Bonvin, François

BORN 22 Nov 1817, Paris - DIED 19 Dec 1887, Saint-Germain-en-Laye, Yvelines
GRAVE LOCATION Le Pecq, Yvelines: Cimetière, Rue du Souvenir

François Bonvin came from a poor family. Thanks to the support of a civil servant he was able to visit a drawing school. He worked at a police station in Paris where he was discovered as an artist by an official in a high position.

His work was soon recognized by critics and collectors. He knew Gustave Courbet and was influenced by Courbet's theories on Realism. He travelled to the Netherlands and to England before he settled in St. Germain-en-Laye. In 1847 his work was accepted at the Salon in Paris and he exhibited there until 1880.

During the Second Empire his still lifes, genre scenes and portraits were popular. In 1859 he organised an exhibition for artists that had been rejected by the Salon, among them Legros, Fantin-Latour Whistler and Ribot. In 1860 his friendship with Courbet ended. In 1870 he received the L'egion d'Honneur, but by 1880 interest in his work had faded. After an operation in 1881 he became blind. In 1887 his friends organised a charity exhibition to help him with his physical and financial troubles. He died soon afterwards.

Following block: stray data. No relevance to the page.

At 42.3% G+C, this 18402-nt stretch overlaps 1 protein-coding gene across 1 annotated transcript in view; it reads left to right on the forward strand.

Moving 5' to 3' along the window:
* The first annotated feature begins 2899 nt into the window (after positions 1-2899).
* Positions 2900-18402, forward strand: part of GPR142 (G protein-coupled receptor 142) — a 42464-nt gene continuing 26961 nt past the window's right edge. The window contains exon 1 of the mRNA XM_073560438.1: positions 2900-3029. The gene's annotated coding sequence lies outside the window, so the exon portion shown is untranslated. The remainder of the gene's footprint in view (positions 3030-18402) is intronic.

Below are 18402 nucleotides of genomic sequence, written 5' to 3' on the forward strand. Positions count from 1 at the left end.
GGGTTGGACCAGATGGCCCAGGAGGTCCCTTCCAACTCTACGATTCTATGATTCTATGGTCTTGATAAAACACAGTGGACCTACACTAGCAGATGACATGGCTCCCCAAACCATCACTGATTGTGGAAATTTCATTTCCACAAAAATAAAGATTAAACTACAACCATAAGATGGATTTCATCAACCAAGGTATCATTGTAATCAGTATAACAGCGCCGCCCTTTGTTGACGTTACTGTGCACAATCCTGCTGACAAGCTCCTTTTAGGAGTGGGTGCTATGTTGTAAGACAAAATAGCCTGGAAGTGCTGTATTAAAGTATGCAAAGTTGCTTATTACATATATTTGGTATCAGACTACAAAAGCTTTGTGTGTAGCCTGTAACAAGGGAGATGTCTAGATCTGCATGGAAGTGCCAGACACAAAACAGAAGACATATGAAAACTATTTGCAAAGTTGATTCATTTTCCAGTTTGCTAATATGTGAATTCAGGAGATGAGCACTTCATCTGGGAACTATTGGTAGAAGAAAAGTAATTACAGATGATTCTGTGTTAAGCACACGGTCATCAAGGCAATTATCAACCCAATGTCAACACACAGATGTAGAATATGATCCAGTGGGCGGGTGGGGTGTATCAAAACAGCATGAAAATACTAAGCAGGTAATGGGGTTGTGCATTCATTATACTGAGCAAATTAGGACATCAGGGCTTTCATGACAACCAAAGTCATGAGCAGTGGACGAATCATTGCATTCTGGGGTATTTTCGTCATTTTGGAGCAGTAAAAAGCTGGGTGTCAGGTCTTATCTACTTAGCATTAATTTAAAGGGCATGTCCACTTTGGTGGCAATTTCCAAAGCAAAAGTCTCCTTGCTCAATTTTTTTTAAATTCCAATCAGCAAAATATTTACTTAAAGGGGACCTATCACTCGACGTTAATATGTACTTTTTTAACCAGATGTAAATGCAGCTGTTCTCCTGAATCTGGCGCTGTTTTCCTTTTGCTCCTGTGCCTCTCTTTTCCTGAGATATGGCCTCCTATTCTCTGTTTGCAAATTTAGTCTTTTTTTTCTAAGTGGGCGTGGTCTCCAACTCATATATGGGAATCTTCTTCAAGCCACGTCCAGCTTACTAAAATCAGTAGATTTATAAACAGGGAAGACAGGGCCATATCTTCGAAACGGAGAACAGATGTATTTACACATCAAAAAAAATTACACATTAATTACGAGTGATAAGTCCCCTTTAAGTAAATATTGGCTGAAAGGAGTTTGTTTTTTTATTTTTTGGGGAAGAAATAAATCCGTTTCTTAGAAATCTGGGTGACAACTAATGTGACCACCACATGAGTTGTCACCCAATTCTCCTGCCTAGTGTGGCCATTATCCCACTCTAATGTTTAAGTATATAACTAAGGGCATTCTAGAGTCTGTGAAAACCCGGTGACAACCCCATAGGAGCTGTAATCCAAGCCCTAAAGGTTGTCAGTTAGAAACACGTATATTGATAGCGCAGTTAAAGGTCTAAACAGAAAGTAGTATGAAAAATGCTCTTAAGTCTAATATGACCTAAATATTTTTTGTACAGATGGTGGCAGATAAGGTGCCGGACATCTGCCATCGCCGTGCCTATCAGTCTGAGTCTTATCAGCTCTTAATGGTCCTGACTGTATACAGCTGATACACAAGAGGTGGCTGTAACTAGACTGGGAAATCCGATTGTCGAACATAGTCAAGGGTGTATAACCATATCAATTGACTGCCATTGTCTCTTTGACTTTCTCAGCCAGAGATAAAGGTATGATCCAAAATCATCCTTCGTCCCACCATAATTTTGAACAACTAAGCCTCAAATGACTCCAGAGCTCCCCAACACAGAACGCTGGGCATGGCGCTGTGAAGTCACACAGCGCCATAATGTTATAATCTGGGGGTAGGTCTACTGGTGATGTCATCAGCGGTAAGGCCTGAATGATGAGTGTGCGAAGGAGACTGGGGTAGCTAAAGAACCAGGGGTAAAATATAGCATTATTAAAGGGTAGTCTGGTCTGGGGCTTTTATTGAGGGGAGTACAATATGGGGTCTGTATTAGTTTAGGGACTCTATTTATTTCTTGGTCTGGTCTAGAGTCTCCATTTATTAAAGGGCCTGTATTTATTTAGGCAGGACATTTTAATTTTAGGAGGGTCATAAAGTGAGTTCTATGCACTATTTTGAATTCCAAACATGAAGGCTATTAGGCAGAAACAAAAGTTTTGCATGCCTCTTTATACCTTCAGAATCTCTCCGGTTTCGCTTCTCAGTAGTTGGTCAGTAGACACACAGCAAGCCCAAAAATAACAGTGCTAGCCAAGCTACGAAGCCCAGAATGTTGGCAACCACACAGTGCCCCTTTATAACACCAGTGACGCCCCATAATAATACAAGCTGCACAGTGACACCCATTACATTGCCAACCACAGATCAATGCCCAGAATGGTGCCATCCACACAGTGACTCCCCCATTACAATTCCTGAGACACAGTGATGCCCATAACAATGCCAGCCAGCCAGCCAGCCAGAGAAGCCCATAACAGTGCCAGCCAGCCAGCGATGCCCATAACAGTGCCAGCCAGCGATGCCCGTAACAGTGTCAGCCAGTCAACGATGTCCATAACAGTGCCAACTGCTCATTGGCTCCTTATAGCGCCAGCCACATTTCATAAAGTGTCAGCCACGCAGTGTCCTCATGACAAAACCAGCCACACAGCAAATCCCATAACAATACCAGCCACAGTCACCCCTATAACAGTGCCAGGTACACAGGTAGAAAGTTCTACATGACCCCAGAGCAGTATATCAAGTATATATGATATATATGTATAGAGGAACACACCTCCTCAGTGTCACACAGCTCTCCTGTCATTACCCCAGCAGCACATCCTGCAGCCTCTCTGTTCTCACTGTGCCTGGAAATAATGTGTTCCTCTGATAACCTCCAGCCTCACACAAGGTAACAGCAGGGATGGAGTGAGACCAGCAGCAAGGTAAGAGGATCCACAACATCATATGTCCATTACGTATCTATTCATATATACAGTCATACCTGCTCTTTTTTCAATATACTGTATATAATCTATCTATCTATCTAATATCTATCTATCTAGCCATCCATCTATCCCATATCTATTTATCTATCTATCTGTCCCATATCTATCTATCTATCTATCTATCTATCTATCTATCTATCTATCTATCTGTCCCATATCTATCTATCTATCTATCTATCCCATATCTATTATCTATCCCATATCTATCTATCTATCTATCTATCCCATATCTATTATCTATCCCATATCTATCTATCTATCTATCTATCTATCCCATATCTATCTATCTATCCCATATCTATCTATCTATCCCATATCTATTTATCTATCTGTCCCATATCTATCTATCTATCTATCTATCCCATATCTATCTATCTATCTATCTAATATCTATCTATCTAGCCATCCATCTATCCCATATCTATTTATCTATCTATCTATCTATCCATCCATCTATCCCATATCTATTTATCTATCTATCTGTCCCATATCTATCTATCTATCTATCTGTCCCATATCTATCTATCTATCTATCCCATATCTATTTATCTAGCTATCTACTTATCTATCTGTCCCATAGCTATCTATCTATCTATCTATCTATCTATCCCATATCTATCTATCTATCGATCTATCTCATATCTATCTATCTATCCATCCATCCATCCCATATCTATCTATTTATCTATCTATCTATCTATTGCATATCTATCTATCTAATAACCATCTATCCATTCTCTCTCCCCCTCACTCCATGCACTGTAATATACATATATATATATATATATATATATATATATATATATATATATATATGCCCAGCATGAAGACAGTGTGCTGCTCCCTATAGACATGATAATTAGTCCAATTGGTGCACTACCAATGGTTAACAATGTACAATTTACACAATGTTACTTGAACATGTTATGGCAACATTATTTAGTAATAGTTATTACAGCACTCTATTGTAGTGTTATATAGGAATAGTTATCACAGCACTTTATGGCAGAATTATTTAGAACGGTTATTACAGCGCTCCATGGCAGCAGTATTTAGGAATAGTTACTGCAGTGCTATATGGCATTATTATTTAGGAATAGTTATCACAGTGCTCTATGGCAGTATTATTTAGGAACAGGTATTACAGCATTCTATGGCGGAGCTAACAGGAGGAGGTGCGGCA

Related persons
• has a connection with Jacomin, Marie Ferdinand


The grave of François Bonvin at the cemetery of Le Pecq, Yvelines.
Picture by Androom (18 Nov 2006)


• Beyern, Bertrand, Guide des Cimetières en France, Le Cherche Midi Éditeur, Paris, 1994
Wikipedia (FR):

Booth, William

Published: 20 Oct 2007
Last update: 26 Jan 2022